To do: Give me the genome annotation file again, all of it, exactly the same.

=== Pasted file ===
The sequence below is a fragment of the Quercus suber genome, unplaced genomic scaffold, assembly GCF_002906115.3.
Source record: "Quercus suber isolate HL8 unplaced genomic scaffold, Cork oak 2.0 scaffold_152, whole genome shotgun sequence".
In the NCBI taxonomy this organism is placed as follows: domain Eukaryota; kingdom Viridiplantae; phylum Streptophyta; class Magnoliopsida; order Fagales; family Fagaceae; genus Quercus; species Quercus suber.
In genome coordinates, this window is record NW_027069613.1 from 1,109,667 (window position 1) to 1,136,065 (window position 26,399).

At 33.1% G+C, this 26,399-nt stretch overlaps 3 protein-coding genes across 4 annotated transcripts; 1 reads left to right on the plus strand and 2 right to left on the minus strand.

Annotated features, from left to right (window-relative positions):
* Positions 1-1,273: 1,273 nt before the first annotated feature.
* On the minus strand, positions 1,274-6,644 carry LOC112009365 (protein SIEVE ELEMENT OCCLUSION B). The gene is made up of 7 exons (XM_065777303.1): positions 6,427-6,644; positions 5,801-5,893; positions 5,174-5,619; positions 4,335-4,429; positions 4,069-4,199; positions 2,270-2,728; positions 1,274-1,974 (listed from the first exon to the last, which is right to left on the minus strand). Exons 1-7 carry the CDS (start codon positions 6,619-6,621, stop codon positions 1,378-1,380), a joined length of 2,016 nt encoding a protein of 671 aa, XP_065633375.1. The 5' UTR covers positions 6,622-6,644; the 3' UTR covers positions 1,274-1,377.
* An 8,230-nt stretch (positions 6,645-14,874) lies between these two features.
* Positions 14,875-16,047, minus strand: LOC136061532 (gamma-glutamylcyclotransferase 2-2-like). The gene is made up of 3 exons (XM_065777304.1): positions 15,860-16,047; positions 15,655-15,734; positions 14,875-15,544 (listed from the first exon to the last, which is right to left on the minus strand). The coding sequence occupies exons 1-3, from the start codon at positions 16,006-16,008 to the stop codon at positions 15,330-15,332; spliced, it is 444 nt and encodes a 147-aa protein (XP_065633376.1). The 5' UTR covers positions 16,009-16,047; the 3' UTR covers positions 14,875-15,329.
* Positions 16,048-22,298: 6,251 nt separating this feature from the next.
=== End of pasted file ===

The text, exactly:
The sequence below is a fragment of the Quercus suber genome, unplaced genomic scaffold, assembly GCF_002906115.3.
Source record: "Quercus suber isolate HL8 unplaced genomic scaffold, Cork oak 2.0 scaffold_152, whole genome shotgun sequence".
In the NCBI taxonomy this organism is placed as follows: domain Eukaryota; kingdom Viridiplantae; phylum Streptophyta; class Magnoliopsida; order Fagales; family Fagaceae; genus Quercus; species Quercus suber.
In genome coordinates, this window is record NW_027069613.1 from 1,109,667 (window position 1) to 1,136,065 (window position 26,399).

At 33.1% G+C, this 26,399-nt stretch overlaps 3 protein-coding genes across 4 annotated transcripts; 1 reads left to right on the plus strand and 2 right to left on the minus strand.

Annotated features, from left to right (window-relative positions):
* Positions 1-1,273: 1,273 nt before the first annotated feature.
* On the minus strand, positions 1,274-6,644 carry LOC112009365 (protein SIEVE ELEMENT OCCLUSION B). The gene is made up of 7 exons (XM_065777303.1): positions 6,427-6,644; positions 5,801-5,893; positions 5,174-5,619; positions 4,335-4,429; positions 4,069-4,199; positions 2,270-2,728; positions 1,274-1,974 (listed from the first exon to the last, which is right to left on the minus strand). Exons 1-7 carry the CDS (start codon positions 6,619-6,621, stop codon positions 1,378-1,380), a joined length of 2,016 nt encoding a protein of 671 aa, XP_065633375.1. The 5' UTR covers positions 6,622-6,644; the 3' UTR covers positions 1,274-1,377.
* An 8,230-nt stretch (positions 6,645-14,874) lies between these two features.
* Positions 14,875-16,047, minus strand: LOC136061532 (gamma-glutamylcyclotransferase 2-2-like). The gene is made up of 3 exons (XM_065777304.1): positions 15,860-16,047; positions 15,655-15,734; positions 14,875-15,544 (listed from the first exon to the last, which is right to left on the minus strand). The coding sequence occupies exons 1-3, from the start codon at positions 16,006-16,008 to the stop codon at positions 15,330-15,332; spliced, it is 444 nt and encodes a 147-aa protein (XP_065633376.1). The 5' UTR covers positions 16,009-16,047; the 3' UTR covers positions 14,875-15,329.
* Positions 16,048-22,298: 6,251 nt separating this feature from the next.